Sue Young Histories

Georges Auric 1899 – 1983

June 22, 2009

Georges Auric 1899 – 1983 was a French composer.

Georges Auric was a patient of Elizabeth Wright Hubbard, and he was a member of Les Six, and a colleague of homeopathic supporters Arthur Honegger, Radley Metzger, Darius Milhaud, Eric Alfred Leslie Satie,

Georges Auric born in Lodève, Hérault, Languedoc Roussillon, France. He was a child prodigy and at age 15 he had his first compositions published.

He studied at the Paris Conservatoire, and under the composer Vincent D’Indy at the Schola Cantorum. Before he turned 20 he had orchestrated and written incidental music for several ballets and stage productions.

As a young student of at the Paris Conservatory in 1920, and, considered avant garde, Auric became part of Eric Alfred Leslie Satie and Jean Cocteau’s famous group, Les Six. His participation led to writing settings of poetry and other texts as songs and musicals. During this time, he wrote his one act opera Sous le masque (1927). (An earlier opera, La Reine de coeur (1919), is lost.) It was also in 1927 that he contributed the Rondeau for the children’s ballet L’Éventail de Jeanne, a collaboration between ten French composers.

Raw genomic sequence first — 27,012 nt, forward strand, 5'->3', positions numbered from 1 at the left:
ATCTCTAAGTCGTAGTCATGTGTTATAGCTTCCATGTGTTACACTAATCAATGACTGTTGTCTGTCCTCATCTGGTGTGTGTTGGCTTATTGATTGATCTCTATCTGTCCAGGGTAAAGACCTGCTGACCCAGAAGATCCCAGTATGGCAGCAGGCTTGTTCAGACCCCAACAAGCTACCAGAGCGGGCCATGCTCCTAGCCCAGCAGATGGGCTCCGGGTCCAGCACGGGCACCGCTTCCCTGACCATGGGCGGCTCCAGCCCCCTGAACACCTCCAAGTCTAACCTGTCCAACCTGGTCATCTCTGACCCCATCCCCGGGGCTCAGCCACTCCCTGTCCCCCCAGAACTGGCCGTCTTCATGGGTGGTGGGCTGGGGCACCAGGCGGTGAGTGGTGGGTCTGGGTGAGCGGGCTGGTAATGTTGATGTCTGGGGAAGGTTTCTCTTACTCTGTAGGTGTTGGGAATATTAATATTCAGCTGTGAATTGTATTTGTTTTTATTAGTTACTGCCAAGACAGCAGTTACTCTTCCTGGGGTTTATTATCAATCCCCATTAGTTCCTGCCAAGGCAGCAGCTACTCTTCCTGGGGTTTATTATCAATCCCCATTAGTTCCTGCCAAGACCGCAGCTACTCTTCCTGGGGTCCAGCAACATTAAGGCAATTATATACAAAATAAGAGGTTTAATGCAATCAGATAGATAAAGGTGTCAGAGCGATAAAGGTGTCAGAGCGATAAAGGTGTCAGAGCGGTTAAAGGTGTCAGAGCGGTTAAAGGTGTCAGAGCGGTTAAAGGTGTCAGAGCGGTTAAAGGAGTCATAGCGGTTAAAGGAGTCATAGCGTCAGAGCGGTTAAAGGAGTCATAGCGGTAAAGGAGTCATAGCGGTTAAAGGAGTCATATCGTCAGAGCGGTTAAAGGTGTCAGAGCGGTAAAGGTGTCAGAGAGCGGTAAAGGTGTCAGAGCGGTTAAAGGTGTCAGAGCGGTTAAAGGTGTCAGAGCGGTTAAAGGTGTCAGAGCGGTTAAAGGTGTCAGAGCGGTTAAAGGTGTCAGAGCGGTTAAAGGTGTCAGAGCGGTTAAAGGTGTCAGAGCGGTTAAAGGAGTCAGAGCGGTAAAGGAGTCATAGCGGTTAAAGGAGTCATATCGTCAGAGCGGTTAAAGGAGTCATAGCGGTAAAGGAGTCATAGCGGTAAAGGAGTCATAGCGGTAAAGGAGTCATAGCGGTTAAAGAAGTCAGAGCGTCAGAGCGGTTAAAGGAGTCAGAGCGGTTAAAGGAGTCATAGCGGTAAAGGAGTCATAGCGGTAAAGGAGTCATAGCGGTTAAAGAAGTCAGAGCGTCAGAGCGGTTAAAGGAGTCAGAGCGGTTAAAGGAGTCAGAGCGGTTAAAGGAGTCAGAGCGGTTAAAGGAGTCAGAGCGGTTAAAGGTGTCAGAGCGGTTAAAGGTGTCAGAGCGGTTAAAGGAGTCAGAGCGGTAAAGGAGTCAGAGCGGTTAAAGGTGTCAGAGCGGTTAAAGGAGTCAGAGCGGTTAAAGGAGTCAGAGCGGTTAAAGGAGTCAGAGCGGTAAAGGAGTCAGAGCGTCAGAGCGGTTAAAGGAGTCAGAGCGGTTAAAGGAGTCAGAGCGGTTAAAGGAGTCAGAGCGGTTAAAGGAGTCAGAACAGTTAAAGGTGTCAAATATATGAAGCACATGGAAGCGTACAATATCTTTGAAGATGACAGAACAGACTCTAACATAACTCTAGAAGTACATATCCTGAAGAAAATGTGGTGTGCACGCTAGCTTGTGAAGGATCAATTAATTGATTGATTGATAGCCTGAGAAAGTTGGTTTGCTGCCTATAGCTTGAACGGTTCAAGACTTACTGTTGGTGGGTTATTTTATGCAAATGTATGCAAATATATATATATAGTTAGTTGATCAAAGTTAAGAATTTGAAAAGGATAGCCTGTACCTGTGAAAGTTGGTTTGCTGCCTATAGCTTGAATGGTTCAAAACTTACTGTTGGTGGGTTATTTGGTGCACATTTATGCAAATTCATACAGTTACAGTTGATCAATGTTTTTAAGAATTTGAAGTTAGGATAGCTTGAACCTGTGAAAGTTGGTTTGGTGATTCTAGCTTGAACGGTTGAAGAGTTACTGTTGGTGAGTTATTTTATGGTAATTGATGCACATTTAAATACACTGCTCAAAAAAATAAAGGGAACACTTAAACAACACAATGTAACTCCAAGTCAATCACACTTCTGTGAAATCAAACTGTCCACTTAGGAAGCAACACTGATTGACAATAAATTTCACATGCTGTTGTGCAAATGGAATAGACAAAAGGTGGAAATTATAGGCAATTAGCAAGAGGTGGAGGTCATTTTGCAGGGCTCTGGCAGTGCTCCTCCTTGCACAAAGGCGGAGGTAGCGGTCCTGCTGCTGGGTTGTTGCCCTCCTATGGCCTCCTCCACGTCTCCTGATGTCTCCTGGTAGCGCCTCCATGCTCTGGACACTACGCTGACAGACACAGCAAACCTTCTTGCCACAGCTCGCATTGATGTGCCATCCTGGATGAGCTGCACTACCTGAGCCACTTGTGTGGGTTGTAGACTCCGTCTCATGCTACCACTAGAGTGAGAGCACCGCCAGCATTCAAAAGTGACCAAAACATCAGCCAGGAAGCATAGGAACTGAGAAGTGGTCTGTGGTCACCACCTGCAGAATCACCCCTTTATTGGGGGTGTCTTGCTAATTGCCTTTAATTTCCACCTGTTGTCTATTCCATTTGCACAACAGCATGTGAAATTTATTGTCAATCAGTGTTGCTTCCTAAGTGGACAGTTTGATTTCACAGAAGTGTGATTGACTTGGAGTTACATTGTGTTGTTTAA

When Jean Cocteau started making motion pictures, at the beginning of the 1930s Auric began writing film scores. He wrote soundtracks for a number of French and British films, and his success led to writing the music for Hollywood movies, too. Several times, Auric’s work made it onto the hit parade, notably The Song from Moulin Rouge.

Especially notable among his film music is the lavishly impressionistic score that he wrote for Jean Cocteau’s Beauty and the Beast (1946); other films include Passport To Pimlico (1948), The Lavender Hill Mob (1951), Moulin Rouge (1952), The Titfield Thunderbolt (1953), Roman Holiday (1953), Le Salaire de la Peur (1953), Lola Montes (1955), Rififi (1956), Notre Dame de Paris (1956), Bonjour Tristesse (1958), The Night Heaven Fell (1958), Goodbye Again (1961), and Therese and Isabelle (1968).

In 1962 he gave up writing for motion pictures when he became director of the Opéra National de Paris and then chairman of SACEM, the French Performing Rights Society. Auric continued to write classical chamber music, especially for winds, right up to his death.

Auric was interred at Montparnasse Cemetery in Paris.


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